Why is US Congress turning up the heat on Turkey?

Turkey-US relations have not got off to a good start, but it is essential the two countries keep lines of communication open.

After a five-day trial in the US Senate deliberating on the impeachment of President Trump, an acquittal has been issued. This week, both the Senate and the House of Representatives are out of session for one week.

Next week, Congress will be back. On the agenda are negotiations for the approval of Biden’s cabinet nominees, passing the proposed Covid-19 economic relief package, and negotiations regarding issues on President Biden’s agenda.

The Biden administration has so far made a total of seven statements on Turkey in its first 25 days, with the statements always starting with “Turkey is an important ally for us, however…” and followed by a focus on human rights, S-400s, the July 15th coup attempt, and continuing support for YPG/PKK.

In particular, the spokespeople of State and Defense Departments are especially active on topics regarding Turkey.

As it can be recalled, during the election period, we discussed whether it would better for Trump to be re-elected or Biden to be elected in regards to bilateral relations. There is a consistency between the Trump administration and Biden administration in the following five areas: Turkey must give up the S-400s; YPG/PKK support will continue; the July 15 coup has been condemned, do not expect more; human rights, democracy, law, etc; and Turkey is a valuable NATO ally.

We will hear more from the Biden Administration on law and human rights in this period. Secretary of State Antony Blinken spoke with his Turkish counterpart Mevlut Cavusoglu about the longstanding importance of US-Turkish bilateral ties — the first diplomatic dialogue was a much welcomed development.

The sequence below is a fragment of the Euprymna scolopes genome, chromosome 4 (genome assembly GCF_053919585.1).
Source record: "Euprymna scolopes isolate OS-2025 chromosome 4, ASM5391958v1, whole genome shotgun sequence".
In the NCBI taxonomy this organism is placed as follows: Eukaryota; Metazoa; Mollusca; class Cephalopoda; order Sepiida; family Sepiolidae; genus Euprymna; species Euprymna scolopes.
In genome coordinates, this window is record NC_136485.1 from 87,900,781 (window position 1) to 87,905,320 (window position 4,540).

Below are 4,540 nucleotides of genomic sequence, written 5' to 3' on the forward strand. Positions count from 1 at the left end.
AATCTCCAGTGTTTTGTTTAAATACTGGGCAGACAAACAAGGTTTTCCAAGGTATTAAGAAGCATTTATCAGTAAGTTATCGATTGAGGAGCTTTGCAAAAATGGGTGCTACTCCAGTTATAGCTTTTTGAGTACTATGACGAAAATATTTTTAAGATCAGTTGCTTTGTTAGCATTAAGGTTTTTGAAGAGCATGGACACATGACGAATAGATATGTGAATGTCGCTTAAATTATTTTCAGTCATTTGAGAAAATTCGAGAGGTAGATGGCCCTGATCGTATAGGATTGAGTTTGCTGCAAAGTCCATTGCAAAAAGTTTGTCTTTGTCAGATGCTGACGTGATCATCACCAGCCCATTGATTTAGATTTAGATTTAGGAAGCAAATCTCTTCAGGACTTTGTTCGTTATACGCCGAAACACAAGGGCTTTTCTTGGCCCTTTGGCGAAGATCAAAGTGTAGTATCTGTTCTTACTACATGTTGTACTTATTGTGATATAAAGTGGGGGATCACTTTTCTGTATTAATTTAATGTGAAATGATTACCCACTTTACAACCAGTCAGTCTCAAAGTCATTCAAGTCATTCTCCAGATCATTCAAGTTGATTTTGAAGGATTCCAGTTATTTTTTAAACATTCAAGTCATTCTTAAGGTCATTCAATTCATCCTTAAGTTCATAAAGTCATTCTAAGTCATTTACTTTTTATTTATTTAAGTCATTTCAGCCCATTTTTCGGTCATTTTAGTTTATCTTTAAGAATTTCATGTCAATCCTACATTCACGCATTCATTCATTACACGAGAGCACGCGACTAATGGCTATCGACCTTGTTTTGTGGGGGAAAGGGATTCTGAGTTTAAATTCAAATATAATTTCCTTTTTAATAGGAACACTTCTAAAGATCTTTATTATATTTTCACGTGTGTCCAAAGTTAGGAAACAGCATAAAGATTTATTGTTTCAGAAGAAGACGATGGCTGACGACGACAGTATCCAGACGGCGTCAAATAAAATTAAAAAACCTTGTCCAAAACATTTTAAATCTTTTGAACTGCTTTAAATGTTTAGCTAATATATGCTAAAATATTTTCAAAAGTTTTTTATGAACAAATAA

When we look at Congress through the lens of Turkish-American relations, it is hard to be optimistic. Congress, during Trump’s impeachment proceedings, wrote a harsh letter drafted by 54 senators against Turkey.

On February 12, the Turkey-US Interparliamentary Friendship Group Chairman Mehdi Eker, in a joint statement signed by members of parliament from the AK Party, CHP, MHP, and Iyi Parti, responded to the Senate regarding their criticism of Turkey’s human rights issues, the presentation of Enes Kanter, a FETO member, as an example, and Turkey’s support to Azerbaijan. This written statement is important, but it will certainly be more meaningful to initiate an urgent, inter-party visit to DC.

Last week, I heard that a second letter against Turkey is now open for signatories at the House of Representatives, making it two letters in just one week. Such statements against Turkey, especially on law and human rights issues, have come out of the capital in the past. But why is the situation in Congress getting worse ?

For one there is a common, bipartisan stance on most issues concerning Turkey which is evidence in the large number of signatories on these letters. Also, the Biden administration’s message indicates that they will not take steps without the support of Congress.

Anti-Turkish lobbying efforts have also played a decisive role in gathering support to oppose Turkey, and a lack of Turkish lobbying means that the narratives being spun in Congress are one-sided.

A more united Turkish diaspora in the US would help to consolidate Turkish effort to convince Congress of Turkey’s positions, but a fragmented diaspora has meant there is little support in that regard.

I would recommend that Turkey undertake non-partisan justice reforms as soon as possible. A reform to the legal system should be implemented for the sake of the Turkish public and will help improve Turkey’s image in the West.

There are 86 Turkish Caucus members in the Congress, and even some of them are unhappy with current developments in Turkey.

Both countries have their problems. The US took a blow recently, in terms of democracy, with the storming of Capitol Hill on January 6. What is important is the undisputed implementation of the principle that “sovereignty unconditionally belongs to the people.”

There is a place for positive criticism regarding Turkish–US relations, but this should not strengthen Turkey’s enemies’ hands. Therefore, as we always say: trust and dialogue. Bilateral relations are rapidly going downhill and we need to rebuild ties between US Congress and the Turkish Grand National Assembly.

Foreign Policy Expert on U.S.-Turkey Relations, ME, Security, NATO, Transatlantic / Journalist / 2019 Ellis Island Medal of Honor Recipient www.alicinar.com

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